But if you’re dealing with bigger asks — like a significant credit line increase, the waiving of an annual fee, or other issues — take these steps.

1. Figure out where you stand.

First, know where you stand as a credit card customer. You’ll be more likely to get what you want if you’re a good customer, which means two things: you make payments on time and you make the company money.

How do you know if you make the company money? Well, you either pay finance charges because you carry a balance from month to month, or you use your card frequently. Using your card frequently makes the credit card company money because it gets an interchange fee on every transaction.

On the flip side, you’re more likely to negotiate for dramatic changes — like a lump sum repayment at a reduced cost — if you’re having difficulty keeping up with your agreement. Maybe you haven’t made payments in months, and aren’t improving financially. In this case, the company may just want to cut its losses, so your offer for a lump sum repayment or a reduced rate long-term repayment plan may look more attractive to them.

This is why many debt settlement companies will tell you to stop making payments on purpose. It’s scary and counterintuitive. But if you decide to work with one of these companies, you may have to take this route.

2. Speak with a manager.

As soon as you get on the line with a credit card company representative, ask for a supervisor. That original rep you talk with can probably unlock your online account when you’ve forgotten a password or enter an address change. What s/he normally cannot do is reduce your interest rate or change your repayment plan.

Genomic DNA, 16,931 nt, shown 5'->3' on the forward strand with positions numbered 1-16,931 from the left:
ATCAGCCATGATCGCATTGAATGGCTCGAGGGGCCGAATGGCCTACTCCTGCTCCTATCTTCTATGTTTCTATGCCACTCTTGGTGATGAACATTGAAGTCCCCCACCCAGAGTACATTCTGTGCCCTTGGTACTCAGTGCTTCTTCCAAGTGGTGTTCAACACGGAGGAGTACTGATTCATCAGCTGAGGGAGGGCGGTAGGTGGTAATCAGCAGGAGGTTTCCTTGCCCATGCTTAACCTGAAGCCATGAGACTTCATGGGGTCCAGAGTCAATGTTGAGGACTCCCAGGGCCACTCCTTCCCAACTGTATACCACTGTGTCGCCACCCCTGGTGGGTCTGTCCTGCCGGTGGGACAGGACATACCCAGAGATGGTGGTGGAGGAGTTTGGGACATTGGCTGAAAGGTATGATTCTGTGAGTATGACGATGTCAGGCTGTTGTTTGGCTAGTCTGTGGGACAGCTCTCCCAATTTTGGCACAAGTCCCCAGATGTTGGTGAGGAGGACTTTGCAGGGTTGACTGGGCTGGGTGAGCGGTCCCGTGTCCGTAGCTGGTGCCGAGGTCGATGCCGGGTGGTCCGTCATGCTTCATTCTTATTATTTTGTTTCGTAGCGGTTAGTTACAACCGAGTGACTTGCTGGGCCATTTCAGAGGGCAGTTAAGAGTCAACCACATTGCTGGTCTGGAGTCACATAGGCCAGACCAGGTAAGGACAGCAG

So skip a few minutes of meaningless conversation by politely asking for a manager as soon as you can.

3. Be persistent.

If you’re asking for credit card changes — especially big ones — you may need to be persistent.

When you’re coming from the position of a customer in good standing, you may get further faster if you have leverage. For instance, look up competing credit card offers and tell the issuer you’re considering moving your account or transferring your balance. That may be enough to get them to cooperate.

Negotiating with a credit card company won’t always have the outcome you want. But it sure doesn’t hurt to ask — and even to get a bit aggressive.

More on Credit Cards:

Image: Mike Watson Images

Comments on articles and responses to those comments are not provided or commissioned by a bank advertiser. Responses have not been reviewed, approved or otherwise endorsed by a bank advertiser. It is not a bank advertiser's responsibility to ensure all posts and/or questions are answered.

Please note that our comments are moderated, so it may take a little time before you see them on the page. Thanks for your patience.

  • http://www.mycreditcounselor.net Andrew Weber Certified CC

    If it’s a settlement you’re trying to negotiate, always start lower than what you intend to settle for and make sure you get any agreements in writing.

Certain credit cards and other financial products mentioned in this and other sponsored content on Credit.com are Partners with Credit.com. Credit.com receives compensation if our users apply for and ultimately sign up for any financial products or cards offered.

Hello, Reader!

Thanks for checking out Credit.com. We hope you find the site and the journalism we produce useful. We wanted to take some time to tell you a bit about ourselves.

Our People

The Credit.com editorial team is staffed by a team of editors and reporters, each with many years of financial reporting experience. We’ve worked for places like the New York Times, American Banker, Frontline, TheStreet.com, Business Insider, ABC News, NBC News, CNBC and many others. We also employ a few freelancers and more than 50 contributors (these are typically subject matter experts from the worlds of finance, academia, politics, business and elsewhere).

Our Reporting